Broadening the global profile of Flight Safety Foundation’s Basic Aviation Risk Standard (BARS) program is one of Larry Swantner’s mandates, and his focus in the early weeks of 2012 was Africa. Swantner, manager of program development for BARS, spent much of the first quarter on the continent, primarily in South Africa, working to raise awareness of the Foundation and BARS in what he described as the “first extensive push” of BARS into Africa.
“We want to increase our BARS footprint in Africa,” said Swantner, who has had extensive experience in Africa during his 35-year aviation career. His stint in Africa this year included making presentations at four aviation safety-related conferences, one of which he chaired.
BARS was launched less than three years ago in response to a need identified by resource s ector companies. Mining, oil exploration and similar interests rely heavily on charter aircraft operators to move personnel and equipment to and from operations in some of the most remote locations on earth, flying aircraft that range from single-engine helicopters to multi-engine, transport category jets.
Many of the BARS member organizations (BMOs) use multiple operators. BARS was developed to establish a common safety audit standard that could be applied to on-shore resource sector aviation support activities. BARS draws on industry best practices and is “a high standard recognized throughout the industry,” Swantner said.
The BMOs benefit by having their charter operators audited to a common safety standard by qualified auditors trained specifically in BARS. In addition, all the BMOs have employees who oversee their aviation operations. BARS provides training opportunities for non-technical staff to become more skilled in managing aviation safety risks. The two-day Aviation Coordinator training course covers “things to look for when overseeing air operations,” such as controlling animals that may walk across runways, securing fuel supplies and ensuring that center-of-gravity and gross-weight limits are not exceeded during cargo loading. “You don’t treat an airplane like a truck,” Swantner said. Other training courses are in the pipeline, including one for senior executives on aviation capabilities limits and operations and another on managing remote airstrips.
The audited operators, who pay for the audit and control the release of the results, benefit by working to a single standard and by reducing the burden of multiple audits by multiple customers. Also, audited operators are potentially more attractive to BMOs that are initiating or expanding operations in a particular region.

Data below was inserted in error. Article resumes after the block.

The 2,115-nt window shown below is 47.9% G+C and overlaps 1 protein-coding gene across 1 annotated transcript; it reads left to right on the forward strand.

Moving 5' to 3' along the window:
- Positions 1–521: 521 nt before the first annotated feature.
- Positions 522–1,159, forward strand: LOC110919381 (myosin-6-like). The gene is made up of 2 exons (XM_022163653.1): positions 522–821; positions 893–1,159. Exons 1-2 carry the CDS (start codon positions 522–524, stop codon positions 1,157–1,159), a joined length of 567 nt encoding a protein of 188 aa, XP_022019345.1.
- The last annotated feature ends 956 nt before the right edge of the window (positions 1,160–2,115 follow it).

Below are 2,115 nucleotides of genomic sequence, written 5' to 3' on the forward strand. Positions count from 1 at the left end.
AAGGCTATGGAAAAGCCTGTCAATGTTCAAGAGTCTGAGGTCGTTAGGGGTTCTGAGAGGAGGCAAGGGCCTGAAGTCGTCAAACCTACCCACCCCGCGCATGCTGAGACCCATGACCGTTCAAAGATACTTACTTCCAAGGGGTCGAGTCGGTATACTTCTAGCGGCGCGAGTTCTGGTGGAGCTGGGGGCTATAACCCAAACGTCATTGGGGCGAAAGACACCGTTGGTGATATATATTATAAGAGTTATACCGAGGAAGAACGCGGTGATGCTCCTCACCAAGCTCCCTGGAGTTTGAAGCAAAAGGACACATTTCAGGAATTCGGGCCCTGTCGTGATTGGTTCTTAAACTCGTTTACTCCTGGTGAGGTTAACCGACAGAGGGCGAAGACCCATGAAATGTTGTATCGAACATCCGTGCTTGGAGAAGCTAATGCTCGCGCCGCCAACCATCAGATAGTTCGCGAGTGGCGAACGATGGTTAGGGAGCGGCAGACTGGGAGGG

Swantner is quick to point out that BARS is not a regulatory endeavor. “We are not there to usurp their oversight,” he said of local regulatory agencies.
The actual audit is designed to take two auditors two “very full” days to accomplish, with flexibility for a third day, if needed, Swantner said. The process of preparing for the audit, however, can take a few months of manuals, certifications and other data being traded back and forth. “A good audit starts three months before the auditors show up on-site,” he said.
The BARS program is directed by Greg Marshall and includes several safety specialists in Australia, which has an extensive mining industry and support structure. Audit findings are tracked by the BARS quality control office, which is based in Melbourne. Of the 79 aircraft operators that already have undergone a BARS audit, 27 are located in Australia, according to Foundation statistics. Another 16 are based in Africa.
Many BMOs that are not directly based in Africa have operations or affiliates in Africa, as does the United Nations–affiliated World Food Programme, which also is a BMO and represents a move by BARS beyond resource companies, according to Swantner. South America and the Caribbean region have 11 audited operators. Ten operators in Asia and the Pacific have been audited. “I see Indonesia and Papua New Guinea as among other areas that could benefit from BARS membership,” Swantner said.